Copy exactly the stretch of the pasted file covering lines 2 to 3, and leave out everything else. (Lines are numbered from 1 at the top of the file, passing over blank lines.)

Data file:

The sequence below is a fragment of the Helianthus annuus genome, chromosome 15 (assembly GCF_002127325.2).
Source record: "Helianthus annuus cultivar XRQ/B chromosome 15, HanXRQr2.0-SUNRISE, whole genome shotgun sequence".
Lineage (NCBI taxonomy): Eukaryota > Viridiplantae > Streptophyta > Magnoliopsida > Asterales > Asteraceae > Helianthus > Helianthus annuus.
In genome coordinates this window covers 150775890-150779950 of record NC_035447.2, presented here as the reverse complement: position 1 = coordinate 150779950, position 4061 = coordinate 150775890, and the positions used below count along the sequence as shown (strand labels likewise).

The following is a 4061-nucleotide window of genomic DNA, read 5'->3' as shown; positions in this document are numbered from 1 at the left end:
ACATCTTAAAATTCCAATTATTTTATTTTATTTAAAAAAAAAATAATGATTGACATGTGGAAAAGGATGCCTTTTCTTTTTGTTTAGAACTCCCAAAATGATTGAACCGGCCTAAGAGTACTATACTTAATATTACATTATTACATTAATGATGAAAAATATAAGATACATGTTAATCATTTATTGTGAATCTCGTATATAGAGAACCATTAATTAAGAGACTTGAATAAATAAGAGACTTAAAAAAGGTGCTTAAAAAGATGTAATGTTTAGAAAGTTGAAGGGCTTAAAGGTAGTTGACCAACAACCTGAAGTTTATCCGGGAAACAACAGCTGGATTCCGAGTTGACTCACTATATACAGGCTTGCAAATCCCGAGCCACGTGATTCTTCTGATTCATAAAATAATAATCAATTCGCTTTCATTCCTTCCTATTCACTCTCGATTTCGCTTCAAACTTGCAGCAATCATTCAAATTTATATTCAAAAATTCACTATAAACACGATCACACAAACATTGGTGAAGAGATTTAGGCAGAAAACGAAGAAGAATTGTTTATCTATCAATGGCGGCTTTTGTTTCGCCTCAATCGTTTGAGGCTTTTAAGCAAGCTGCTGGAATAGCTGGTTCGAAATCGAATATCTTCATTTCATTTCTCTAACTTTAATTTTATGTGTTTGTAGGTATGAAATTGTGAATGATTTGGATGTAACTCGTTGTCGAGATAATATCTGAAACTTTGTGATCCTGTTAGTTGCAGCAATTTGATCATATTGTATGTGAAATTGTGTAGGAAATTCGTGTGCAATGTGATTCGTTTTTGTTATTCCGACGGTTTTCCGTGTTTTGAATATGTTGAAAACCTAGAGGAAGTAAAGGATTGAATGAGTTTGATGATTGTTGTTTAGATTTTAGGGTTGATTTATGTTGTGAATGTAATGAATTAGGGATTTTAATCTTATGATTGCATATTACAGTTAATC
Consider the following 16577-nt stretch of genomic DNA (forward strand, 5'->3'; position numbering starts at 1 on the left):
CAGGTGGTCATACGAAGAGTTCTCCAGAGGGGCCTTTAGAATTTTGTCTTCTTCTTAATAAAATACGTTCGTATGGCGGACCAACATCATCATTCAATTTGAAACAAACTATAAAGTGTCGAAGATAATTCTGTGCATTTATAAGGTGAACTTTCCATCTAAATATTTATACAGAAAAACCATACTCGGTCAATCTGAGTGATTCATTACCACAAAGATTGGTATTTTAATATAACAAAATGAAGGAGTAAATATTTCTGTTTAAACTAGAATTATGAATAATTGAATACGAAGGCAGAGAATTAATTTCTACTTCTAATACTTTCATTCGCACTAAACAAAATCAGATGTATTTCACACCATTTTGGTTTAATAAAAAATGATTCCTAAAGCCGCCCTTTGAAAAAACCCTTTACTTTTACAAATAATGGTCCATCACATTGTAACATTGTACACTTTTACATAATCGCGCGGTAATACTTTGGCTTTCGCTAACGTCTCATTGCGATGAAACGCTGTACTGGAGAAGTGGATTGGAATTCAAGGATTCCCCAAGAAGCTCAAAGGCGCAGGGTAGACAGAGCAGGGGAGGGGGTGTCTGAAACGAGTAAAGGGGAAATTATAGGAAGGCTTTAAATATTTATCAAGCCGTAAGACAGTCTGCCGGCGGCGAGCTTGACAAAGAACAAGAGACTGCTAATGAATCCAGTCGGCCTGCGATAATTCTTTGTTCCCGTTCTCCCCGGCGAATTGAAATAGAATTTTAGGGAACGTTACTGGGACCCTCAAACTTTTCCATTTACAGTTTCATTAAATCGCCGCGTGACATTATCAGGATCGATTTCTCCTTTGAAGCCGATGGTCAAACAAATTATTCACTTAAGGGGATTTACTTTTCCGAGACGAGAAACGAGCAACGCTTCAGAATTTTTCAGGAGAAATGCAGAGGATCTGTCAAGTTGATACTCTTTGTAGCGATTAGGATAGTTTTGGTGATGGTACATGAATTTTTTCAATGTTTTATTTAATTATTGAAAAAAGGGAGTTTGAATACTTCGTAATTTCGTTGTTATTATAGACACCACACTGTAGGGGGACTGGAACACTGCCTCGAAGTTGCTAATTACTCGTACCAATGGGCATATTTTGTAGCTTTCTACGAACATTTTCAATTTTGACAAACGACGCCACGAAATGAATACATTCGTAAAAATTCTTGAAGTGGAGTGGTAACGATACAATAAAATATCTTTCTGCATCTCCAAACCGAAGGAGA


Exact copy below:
Source record: "Helianthus annuus cultivar XRQ/B chromosome 15, HanXRQr2.0-SUNRISE, whole genome shotgun sequence".
Lineage (NCBI taxonomy): Eukaryota > Viridiplantae > Streptophyta > Magnoliopsida > Asterales > Asteraceae > Helianthus > Helianthus annuus.